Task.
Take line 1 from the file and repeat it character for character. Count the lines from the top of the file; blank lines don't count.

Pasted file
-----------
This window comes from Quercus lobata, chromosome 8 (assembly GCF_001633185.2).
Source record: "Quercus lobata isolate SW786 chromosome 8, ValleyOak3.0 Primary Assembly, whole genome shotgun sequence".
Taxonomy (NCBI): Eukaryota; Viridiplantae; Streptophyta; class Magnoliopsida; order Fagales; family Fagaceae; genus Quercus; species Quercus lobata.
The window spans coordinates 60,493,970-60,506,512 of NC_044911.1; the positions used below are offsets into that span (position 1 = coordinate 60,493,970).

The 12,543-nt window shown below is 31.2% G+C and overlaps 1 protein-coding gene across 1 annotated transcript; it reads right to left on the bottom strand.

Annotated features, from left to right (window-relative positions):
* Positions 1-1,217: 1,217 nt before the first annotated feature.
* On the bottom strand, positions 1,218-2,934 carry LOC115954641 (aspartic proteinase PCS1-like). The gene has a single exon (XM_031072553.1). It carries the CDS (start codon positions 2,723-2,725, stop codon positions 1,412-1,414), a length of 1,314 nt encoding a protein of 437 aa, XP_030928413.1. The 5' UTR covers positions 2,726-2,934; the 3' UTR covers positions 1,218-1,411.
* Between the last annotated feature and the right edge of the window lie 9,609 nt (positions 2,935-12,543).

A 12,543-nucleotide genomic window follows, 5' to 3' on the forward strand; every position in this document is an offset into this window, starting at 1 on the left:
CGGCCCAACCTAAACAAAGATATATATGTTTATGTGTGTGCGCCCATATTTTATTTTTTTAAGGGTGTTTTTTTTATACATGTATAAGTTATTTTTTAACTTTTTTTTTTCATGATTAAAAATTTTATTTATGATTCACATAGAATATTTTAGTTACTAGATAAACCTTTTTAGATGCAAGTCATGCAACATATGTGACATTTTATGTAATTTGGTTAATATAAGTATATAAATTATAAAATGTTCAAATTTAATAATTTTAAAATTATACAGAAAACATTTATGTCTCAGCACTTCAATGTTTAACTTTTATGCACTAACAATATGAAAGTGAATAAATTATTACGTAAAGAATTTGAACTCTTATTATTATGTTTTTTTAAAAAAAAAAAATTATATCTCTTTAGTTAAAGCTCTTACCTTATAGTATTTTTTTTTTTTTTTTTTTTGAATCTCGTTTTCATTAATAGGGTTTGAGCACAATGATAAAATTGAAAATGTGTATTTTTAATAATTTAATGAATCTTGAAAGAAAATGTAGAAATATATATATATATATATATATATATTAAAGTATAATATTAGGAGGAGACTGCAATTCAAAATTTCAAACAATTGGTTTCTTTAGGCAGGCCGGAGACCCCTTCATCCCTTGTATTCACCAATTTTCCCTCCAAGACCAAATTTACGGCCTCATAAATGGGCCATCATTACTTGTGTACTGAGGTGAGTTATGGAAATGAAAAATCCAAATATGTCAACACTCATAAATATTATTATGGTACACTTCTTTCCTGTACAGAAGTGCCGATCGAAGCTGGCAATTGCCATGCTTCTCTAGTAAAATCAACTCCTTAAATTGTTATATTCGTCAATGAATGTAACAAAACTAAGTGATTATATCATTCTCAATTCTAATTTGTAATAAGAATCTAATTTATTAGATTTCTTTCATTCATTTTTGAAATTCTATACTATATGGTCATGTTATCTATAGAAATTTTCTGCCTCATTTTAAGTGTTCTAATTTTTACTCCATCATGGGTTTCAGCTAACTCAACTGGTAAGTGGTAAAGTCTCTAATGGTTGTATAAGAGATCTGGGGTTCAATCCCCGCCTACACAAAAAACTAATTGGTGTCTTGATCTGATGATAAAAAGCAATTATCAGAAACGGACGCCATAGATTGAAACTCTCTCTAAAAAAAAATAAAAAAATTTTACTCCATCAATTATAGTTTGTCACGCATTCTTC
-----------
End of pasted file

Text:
This window comes from Quercus lobata, chromosome 8 (assembly GCF_001633185.2).